Allied Health Professions Benefit from Simulation Training

| Roxanne Blanford

Simulation training benefits allied health professionals by enabling them to practice procedure, prepare for the unexpected, correct negative behaviors, and improve core competencies until they achieve skills mastery -- all within a safe, yet highly realistic educational environment.

The Institute of Medicine (IOM) issued a groundbreaking report in 2003. The report,Health Professions Education: A Bridge to Quality asserted that nurses, doctors, and other allied health professionals lacked the education and training necessary to meet the growing demands of 21st-century healthcare.

The suggested solution for this skills gap? A recommendation of demonstrated proficiency for clinicians and health workers in at least five core competencies to include:

  • delivering patient-centered care

  • working as interdisciplinary teams

  • practicing evidenced-based medicine

  • focusing on quality improvement

  • using information technologies

There is now increased pressure on healthcare training institutions to produce larger numbers of qualified and aptly-trained allied health professionals (including dental hygienists, diagnostic sonographers/radiographers, surgical technologists, and physical/respiratory therapists).

Simulation education can improve effectiveness and efficiency in healthcare by closing the gap between classroom learning and real-life clinical experience.

Simulation-based training has experienced rapid progression and acceptance over the years as an educational tool. This is due, in part, to the heightened emphasis placed on interactive medical education and a deeper appreciation for advancements in computer-based technology.  

Inasmuch as simulation offers learners a risk-free environment in which to practice skills of increasing difficulty, the discipline continues to demonstrate its value as a means to evaluate learner competence and measure knowledge retention.

The Value of Simulation to Allied Health

Simulation-based medical education (SBME) allows for :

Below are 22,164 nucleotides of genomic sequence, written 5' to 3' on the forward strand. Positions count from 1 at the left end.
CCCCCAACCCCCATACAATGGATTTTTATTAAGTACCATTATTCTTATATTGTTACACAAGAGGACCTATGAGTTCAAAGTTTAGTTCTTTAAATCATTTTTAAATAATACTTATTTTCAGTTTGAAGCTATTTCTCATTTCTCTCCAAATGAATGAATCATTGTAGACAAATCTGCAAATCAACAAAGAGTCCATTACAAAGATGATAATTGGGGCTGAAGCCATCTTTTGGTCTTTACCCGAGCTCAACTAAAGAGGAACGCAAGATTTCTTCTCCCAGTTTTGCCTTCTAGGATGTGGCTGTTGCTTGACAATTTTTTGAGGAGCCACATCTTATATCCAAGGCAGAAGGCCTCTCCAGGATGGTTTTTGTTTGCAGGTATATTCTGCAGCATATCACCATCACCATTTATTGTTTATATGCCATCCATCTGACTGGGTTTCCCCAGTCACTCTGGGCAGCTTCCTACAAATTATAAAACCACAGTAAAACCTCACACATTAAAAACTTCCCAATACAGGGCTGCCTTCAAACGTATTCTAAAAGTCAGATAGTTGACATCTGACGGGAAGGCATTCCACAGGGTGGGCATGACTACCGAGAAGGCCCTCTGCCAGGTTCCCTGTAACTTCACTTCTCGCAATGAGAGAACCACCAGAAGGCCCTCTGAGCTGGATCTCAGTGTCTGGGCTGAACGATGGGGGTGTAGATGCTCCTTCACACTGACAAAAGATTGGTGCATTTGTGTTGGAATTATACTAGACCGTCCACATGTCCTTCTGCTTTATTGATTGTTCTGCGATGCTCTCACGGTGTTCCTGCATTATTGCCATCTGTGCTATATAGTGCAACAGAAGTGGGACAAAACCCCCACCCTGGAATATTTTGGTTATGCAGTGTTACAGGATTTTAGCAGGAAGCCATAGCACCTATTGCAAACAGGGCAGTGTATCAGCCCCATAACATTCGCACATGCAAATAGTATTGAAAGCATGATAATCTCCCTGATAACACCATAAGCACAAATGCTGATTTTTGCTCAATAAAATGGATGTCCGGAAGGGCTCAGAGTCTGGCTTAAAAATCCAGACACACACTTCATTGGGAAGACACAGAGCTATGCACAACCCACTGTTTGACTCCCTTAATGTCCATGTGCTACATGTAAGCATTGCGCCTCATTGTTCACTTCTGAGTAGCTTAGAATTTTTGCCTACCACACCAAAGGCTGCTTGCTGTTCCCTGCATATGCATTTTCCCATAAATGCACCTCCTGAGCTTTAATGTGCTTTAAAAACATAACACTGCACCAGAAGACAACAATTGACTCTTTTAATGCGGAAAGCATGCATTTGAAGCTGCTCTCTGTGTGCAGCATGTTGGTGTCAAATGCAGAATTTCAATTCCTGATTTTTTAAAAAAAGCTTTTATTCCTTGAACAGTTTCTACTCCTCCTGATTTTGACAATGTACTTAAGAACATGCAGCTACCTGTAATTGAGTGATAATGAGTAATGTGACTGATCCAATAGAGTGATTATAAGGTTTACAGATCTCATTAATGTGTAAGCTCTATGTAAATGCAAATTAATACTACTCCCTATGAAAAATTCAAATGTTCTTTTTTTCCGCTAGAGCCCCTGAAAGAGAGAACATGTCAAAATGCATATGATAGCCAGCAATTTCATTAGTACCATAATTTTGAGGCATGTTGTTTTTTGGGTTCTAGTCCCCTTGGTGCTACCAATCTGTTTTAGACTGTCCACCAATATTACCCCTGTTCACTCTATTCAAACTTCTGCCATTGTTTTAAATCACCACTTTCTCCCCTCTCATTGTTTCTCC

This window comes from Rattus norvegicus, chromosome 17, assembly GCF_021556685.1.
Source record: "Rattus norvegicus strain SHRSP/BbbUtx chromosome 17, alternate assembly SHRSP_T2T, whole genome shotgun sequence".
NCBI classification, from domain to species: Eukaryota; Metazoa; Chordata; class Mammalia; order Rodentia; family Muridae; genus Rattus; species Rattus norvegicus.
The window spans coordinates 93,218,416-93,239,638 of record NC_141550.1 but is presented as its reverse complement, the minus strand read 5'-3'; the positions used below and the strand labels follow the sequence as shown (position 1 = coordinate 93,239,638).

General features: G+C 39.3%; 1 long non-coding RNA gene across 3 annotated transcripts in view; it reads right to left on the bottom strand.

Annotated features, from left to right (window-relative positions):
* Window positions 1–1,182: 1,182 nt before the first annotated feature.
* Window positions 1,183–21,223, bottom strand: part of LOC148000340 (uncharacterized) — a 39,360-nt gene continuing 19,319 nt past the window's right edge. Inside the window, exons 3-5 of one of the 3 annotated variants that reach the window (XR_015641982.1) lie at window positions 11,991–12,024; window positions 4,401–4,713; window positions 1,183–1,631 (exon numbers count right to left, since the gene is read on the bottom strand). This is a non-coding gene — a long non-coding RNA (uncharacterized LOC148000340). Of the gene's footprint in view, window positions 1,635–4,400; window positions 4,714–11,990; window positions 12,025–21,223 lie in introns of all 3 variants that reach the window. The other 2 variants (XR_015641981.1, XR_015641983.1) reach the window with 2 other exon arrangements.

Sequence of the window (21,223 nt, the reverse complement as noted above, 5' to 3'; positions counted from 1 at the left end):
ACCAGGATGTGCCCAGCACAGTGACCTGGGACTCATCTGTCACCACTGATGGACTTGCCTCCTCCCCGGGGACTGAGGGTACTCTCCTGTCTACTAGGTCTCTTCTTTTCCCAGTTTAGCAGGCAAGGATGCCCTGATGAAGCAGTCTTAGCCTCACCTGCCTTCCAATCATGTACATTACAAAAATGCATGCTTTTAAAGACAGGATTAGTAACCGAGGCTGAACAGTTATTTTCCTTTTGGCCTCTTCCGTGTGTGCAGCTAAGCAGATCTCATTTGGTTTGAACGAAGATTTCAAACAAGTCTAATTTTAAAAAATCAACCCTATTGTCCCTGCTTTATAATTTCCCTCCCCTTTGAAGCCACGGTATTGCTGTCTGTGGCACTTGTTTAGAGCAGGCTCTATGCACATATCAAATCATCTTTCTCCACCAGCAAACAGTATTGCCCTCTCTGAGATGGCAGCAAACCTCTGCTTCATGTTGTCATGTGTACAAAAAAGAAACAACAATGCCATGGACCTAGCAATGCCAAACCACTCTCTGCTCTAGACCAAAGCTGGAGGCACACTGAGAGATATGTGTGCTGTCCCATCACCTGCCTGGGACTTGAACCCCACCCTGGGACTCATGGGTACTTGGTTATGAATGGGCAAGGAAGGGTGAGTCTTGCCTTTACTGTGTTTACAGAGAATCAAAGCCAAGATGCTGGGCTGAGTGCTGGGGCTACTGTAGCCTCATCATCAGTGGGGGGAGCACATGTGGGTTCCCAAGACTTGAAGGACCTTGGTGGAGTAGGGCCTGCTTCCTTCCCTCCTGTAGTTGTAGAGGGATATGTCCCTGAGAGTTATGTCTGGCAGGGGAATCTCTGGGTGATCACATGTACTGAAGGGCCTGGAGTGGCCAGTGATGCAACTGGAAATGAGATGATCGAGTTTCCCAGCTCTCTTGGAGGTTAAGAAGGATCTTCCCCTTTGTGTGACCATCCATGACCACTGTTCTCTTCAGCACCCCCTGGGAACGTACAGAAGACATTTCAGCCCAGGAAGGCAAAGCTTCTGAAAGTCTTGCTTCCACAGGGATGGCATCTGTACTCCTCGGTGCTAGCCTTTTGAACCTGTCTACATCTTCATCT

• standardization and repetition of educational objectives

  • interactive learning in a clinical setting ( without patient risk )

  • facilitator-designed curriculum, including goal-oriented clinical experiences

  • a learner-focused, non-threatening educational environment

The value of SBME to allied health professions rests in its ability to enable learners to meet core competencies. Gaining experience through simulation helps participants to acquire confidence and knowledge as they progress through their healthcare careers, honing the clinical skills they need to provide safer care.

Review CAE Healthcare's curriculum and discover a simulation training course that can help you meet your educational objectives!

Integrate Simulation into Training



For further reading:

Health Professions Education: A Bridge to Quality (2003)  

Issenberg SB, Scalese RJ. Simulation in health care education. Perspect Biol Med. 2008;51(1):31–46.

McCaughey, C. S., & Traynor, M. K. (2010). The role of simulation in nurse education. Nurse Education Today, 8(30), 827-832.

Paige, J., Kozmenko, V., Yang, T., Gururaja, R., Hilton, C., Cohn, I., Chauvin, S., et al, (2009). High fidelity, simulation-based, interdisciplinary operating room team training at the point of care. Surgery, 145(2), 138-146.

Steadman RH, (2006) Simulation-based training is superior to problem-based learning for the acquisition of critical assessment and management skills. Crit Care Med 34: 151-156

Wolf, L. (2008). The use of human patient simulation in ED triage training can improve nursing confidence and patient outcomes. Journal of Emergency Nursing, 34(2), 169- 171

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